California CHP Potential in 2030

Installed CHP Capacity in California
Schematic of energy flows in DER-CAM (Stadler et. al, 2010)

CEC 500-10-052, Task 2.8

The goal of this project is to stimulate in an economic and environmentally sound manner natural gas-fired combined heat and power (CHP) and combined cooling, heating and electric power (CCHP) adoption in California's medium sized commercial building sector. This project is an extension of the California CHP Greenhouse Gas Abatement project.

This analysis will not be done in isolation and will consider other distributed energy resources (DER) technologies as PV, solar thermal, electric and heat storage, which can be in competition with CHP and CCHP or supplement each other, depending on the building type and DER adoption strategy.

For this analysis the Distributed Energy Resources Customer Adoption Model (DER-CAM) from Lawrence Berkeley National Laboratory will be used. DER-CAM is a mixed-integer linear program (MILP) written and executed in the General Algebraic Modeling System (GAMS). Its objective is typically to minimize the annual costs or CO2 emissions for providing energy services to the modeled site/building, including utility electricity and natural gas purchases, plus amortized capital and maintenance costs for any distributed generation (DG) investments. Other objectives, such as carbon or energy minimization, or a combination are also possible.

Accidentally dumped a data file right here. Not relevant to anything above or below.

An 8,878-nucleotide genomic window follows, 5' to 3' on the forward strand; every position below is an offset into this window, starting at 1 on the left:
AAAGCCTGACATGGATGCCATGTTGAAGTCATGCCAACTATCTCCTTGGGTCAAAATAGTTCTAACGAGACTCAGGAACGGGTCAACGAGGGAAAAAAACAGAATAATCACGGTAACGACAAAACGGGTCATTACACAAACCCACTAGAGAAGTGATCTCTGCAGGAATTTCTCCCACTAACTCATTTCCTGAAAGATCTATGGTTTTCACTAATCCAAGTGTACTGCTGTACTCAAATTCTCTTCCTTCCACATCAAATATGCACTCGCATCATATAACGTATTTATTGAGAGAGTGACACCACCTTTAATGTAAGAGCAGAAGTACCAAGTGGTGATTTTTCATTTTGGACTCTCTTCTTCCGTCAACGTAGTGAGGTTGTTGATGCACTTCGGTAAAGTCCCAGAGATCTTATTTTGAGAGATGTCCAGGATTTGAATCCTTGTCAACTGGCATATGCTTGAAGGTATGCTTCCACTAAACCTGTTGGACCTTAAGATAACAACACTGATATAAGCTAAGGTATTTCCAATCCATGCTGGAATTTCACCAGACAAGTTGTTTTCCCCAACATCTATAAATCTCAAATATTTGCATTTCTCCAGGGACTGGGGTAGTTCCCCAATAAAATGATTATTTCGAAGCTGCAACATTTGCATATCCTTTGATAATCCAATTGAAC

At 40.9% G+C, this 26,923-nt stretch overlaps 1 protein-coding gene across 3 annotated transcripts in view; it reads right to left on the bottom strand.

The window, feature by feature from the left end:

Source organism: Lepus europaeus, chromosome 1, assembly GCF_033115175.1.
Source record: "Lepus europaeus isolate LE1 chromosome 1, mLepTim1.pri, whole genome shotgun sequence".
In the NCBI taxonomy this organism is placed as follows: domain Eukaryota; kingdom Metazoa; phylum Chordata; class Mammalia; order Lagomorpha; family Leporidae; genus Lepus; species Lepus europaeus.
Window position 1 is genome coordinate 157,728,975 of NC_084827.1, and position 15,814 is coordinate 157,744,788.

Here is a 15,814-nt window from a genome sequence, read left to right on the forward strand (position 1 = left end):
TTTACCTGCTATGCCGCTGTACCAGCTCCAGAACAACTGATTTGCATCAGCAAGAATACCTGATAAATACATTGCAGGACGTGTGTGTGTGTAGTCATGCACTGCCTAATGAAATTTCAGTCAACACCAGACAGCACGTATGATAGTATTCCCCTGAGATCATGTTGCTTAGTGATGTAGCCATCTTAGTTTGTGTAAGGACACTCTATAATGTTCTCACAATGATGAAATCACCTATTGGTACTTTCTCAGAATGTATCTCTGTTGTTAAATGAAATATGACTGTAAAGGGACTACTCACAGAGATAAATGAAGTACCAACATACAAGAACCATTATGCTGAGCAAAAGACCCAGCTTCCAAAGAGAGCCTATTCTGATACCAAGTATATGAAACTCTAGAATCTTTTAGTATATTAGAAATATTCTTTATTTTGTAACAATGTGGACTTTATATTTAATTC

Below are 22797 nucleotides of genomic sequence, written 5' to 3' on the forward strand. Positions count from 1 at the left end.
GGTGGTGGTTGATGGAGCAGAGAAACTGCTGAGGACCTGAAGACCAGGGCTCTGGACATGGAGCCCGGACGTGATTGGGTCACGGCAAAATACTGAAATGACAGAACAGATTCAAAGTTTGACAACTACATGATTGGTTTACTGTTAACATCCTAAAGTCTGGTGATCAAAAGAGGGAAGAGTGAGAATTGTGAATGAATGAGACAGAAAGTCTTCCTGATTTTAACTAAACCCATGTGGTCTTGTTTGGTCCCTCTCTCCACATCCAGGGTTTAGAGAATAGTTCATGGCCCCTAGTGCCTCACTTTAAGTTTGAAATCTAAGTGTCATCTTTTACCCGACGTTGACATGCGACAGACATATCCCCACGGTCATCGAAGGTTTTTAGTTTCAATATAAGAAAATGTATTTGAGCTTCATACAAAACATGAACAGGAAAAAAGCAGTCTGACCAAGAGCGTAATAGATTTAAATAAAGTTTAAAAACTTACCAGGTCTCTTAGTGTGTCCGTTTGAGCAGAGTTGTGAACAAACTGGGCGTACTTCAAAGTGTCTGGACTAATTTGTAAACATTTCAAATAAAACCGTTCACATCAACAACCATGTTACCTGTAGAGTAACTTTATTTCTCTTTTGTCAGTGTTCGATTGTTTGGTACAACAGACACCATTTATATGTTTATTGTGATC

The approach is fully technology-neutral and can include energy purchases, on-site conversion, both electrical and thermal on-site renewable harvesting, and end-use efficiency investments. Furthermore, this approach considers the simultaneity of results. For example, building cooling technology is chosen such that results reflect the benefit of electricity demand displacement by heat-activated cooling, which lowers building peak load and, therefore, the on-site generation requirement, and also has a disproportionate benefit on bills because of demand charges and time-of-use energy charges. Site-specific inputs to the model are end-use energy loads, detailed electricity and natural gas tariffs, and DER investment options. The diagram above shows a high-level schematic of the building energy flows modeled in DER-CAM. Available energy inputs to the site are solar radiation, utility electricity, utility natural gas, biofuels, and geothermal heat. For a given site, DER-CAM selects the economically or environmental optimal combination of utility electricity purchase, on-site generation, storage and cooling equipment required to meet the site's end-use loads at each time step.

The outputs of DER-CAM include the optimal DER/storage adoption and an hourly operating schedule for a specified year, as well as the resulting costs, fuel consumption, and CO2 emissions. The approach does not consider CHP in isolation, but rather picks optimal DER equipment combinations and their operations of typical buildings (roughly 150) in the California commercial end-use survey database (CEUS) data base (CEUS, 2006) and aggregates them to statewide results.

Aspects Considered in This Project

Berkeley lab will:

  • perform optimization runs for 2030 and update existing 2020 runs.
  • develop multiple scenarios that reflect grid decarburization, changes in equipment performance, and regulatory environment; besides CO2 emissions also NOX emissions will be considered in the DER-CAM runs.
  • consider zero net energy buildings and their impact on CHP and CCHP.
  • consider different feed-in tariffs.
  • consider the impact of CO2 pricing (e.g. cap and trade) on CHP/CCHP adoption.
  • put a special focus on the California restaurant sector since it is a major consumer of natural gas.